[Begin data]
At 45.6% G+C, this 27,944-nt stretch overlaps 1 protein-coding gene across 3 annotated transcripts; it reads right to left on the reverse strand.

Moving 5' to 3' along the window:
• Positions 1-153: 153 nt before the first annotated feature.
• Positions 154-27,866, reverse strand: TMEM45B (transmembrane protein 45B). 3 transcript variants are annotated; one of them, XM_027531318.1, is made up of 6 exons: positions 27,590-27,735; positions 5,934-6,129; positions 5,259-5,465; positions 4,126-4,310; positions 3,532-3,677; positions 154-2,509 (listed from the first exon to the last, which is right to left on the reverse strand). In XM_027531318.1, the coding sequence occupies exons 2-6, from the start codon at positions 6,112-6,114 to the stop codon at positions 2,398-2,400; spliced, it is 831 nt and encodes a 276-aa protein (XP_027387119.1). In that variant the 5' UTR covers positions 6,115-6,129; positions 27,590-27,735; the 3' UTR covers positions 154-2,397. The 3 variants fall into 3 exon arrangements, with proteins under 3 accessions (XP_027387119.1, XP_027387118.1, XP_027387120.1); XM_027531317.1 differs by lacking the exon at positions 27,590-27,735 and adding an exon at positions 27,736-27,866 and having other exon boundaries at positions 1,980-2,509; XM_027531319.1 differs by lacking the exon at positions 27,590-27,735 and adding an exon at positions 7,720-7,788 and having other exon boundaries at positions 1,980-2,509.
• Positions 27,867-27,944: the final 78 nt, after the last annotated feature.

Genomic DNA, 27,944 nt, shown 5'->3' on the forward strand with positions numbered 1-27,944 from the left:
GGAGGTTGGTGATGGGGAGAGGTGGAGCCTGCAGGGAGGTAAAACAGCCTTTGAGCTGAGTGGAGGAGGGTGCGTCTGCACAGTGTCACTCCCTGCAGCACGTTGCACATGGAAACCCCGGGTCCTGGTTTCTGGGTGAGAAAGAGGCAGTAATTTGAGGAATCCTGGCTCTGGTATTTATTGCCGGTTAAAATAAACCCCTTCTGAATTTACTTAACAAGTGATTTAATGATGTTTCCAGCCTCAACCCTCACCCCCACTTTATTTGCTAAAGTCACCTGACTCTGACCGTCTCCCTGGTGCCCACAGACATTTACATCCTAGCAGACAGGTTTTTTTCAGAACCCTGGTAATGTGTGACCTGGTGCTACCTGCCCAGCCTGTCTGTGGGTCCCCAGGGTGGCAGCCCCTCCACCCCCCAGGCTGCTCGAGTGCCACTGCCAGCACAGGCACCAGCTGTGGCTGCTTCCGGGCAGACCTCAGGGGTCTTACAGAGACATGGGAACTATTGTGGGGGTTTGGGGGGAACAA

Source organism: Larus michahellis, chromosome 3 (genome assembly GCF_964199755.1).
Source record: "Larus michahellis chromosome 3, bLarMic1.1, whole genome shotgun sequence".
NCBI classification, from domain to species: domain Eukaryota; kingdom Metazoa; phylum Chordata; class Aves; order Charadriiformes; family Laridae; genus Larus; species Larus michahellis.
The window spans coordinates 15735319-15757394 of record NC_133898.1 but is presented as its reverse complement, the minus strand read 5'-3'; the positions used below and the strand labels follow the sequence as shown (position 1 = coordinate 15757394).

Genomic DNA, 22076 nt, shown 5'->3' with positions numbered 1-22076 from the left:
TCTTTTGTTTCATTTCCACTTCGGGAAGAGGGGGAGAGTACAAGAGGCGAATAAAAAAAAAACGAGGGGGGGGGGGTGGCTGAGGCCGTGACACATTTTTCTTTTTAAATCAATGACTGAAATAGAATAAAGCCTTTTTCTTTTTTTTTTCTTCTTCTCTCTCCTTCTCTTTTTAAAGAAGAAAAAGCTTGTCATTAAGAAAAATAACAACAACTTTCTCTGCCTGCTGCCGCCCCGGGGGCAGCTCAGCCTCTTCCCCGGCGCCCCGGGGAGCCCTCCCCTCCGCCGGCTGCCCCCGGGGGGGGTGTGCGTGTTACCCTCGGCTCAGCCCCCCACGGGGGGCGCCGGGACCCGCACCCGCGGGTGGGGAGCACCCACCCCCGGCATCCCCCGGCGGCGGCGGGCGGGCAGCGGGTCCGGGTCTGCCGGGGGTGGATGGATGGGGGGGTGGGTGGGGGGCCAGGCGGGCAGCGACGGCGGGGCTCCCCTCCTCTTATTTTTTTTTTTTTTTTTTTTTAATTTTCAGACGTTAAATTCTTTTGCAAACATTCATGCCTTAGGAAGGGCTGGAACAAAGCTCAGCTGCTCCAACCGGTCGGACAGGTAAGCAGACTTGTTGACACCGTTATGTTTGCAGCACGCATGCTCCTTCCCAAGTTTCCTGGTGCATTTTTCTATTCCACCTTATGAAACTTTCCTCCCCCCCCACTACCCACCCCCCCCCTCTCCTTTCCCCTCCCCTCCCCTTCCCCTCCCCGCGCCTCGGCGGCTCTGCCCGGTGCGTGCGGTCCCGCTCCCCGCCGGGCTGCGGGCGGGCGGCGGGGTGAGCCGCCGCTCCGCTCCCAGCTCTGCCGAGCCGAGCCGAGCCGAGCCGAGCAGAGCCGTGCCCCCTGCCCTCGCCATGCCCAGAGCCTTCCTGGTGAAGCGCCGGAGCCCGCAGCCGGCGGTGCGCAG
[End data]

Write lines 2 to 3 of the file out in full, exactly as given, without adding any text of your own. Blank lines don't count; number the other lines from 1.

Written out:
Moving 5' to 3' along the window:
• Positions 1-153: 153 nt before the first annotated feature.